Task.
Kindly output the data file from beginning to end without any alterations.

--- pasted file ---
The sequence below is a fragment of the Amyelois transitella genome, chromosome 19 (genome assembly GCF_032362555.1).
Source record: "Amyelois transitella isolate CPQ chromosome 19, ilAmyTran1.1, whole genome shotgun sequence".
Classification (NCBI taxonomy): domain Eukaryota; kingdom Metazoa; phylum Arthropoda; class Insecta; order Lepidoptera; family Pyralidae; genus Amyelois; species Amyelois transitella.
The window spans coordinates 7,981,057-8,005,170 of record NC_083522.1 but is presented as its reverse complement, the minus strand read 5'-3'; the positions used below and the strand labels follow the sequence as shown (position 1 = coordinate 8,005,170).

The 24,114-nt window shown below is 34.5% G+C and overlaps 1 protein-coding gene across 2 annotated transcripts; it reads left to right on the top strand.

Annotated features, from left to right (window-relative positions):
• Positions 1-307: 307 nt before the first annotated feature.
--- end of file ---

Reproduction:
The sequence below is a fragment of the Amyelois transitella genome, chromosome 19 (genome assembly GCF_032362555.1).
Source record: "Amyelois transitella isolate CPQ chromosome 19, ilAmyTran1.1, whole genome shotgun sequence".
Classification (NCBI taxonomy): domain Eukaryota; kingdom Metazoa; phylum Arthropoda; class Insecta; order Lepidoptera; family Pyralidae; genus Amyelois; species Amyelois transitella.
The window spans coordinates 7,981,057-8,005,170 of record NC_083522.1 but is presented as its reverse complement, the minus strand read 5'-3'; the positions used below and the strand labels follow the sequence as shown (position 1 = coordinate 8,005,170).

The 24,114-nt window shown below is 34.5% G+C and overlaps 1 protein-coding gene across 2 annotated transcripts; it reads left to right on the top strand.

Annotated features, from left to right (window-relative positions):
• Positions 1-307: 307 nt before the first annotated feature.